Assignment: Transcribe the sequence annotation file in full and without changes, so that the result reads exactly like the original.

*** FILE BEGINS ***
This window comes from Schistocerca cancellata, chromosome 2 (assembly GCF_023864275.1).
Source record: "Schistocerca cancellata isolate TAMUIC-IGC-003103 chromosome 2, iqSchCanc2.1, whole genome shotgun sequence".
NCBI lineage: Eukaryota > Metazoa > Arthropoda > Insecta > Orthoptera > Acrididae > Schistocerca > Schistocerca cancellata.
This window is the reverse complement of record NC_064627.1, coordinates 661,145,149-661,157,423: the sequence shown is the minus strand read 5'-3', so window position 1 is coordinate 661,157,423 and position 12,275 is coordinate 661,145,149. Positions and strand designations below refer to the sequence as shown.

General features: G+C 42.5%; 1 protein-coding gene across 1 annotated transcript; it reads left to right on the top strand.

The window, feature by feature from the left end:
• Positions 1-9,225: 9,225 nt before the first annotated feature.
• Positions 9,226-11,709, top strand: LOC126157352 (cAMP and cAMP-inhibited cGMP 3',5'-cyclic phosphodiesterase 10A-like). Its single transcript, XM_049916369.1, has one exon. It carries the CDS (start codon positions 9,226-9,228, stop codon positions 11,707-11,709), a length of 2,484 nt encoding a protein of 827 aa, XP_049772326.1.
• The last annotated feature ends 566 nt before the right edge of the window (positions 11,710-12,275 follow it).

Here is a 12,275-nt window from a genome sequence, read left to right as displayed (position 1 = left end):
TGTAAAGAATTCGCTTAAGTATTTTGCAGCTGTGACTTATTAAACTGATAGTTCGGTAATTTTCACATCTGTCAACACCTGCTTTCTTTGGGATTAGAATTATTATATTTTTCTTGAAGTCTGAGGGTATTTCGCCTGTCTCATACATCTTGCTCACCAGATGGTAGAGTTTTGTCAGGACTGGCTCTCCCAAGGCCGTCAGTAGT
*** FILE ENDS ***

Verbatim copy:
This window comes from Schistocerca cancellata, chromosome 2 (assembly GCF_023864275.1).
Source record: "Schistocerca cancellata isolate TAMUIC-IGC-003103 chromosome 2, iqSchCanc2.1, whole genome shotgun sequence".
NCBI lineage: Eukaryota > Metazoa > Arthropoda > Insecta > Orthoptera > Acrididae > Schistocerca > Schistocerca cancellata.
This window is the reverse complement of record NC_064627.1, coordinates 661,145,149-661,157,423: the sequence shown is the minus strand read 5'-3', so window position 1 is coordinate 661,157,423 and position 12,275 is coordinate 661,145,149. Positions and strand designations below refer to the sequence as shown.

General features: G+C 42.5%; 1 protein-coding gene across 1 annotated transcript; it reads left to right on the top strand.

The window, feature by feature from the left end:
• Positions 1-9,225: 9,225 nt before the first annotated feature.
• Positions 9,226-11,709, top strand: LOC126157352 (cAMP and cAMP-inhibited cGMP 3',5'-cyclic phosphodiesterase 10A-like). Its single transcript, XM_049916369.1, has one exon. It carries the CDS (start codon positions 9,226-9,228, stop codon positions 11,707-11,709), a length of 2,484 nt encoding a protein of 827 aa, XP_049772326.1.
• The last annotated feature ends 566 nt before the right edge of the window (positions 11,710-12,275 follow it).

Here is a 12,275-nt window from a genome sequence, read left to right as displayed (position 1 = left end):
TGTAAAGAATTCGCTTAAGTATTTTGCAGCTGTGACTTATTAAACTGATAGTTCGGTAATTTTCACATCTGTCAACACCTGCTTTCTTTGGGATTAGAATTATTATATTTTTCTTGAAGTCTGAGGGTATTTCGCCTGTCTCATACATCTTGCTCACCAGATGGTAGAGTTTTGTCAGGACTGGCTCTCCCAAGGCCGTCAGTAGT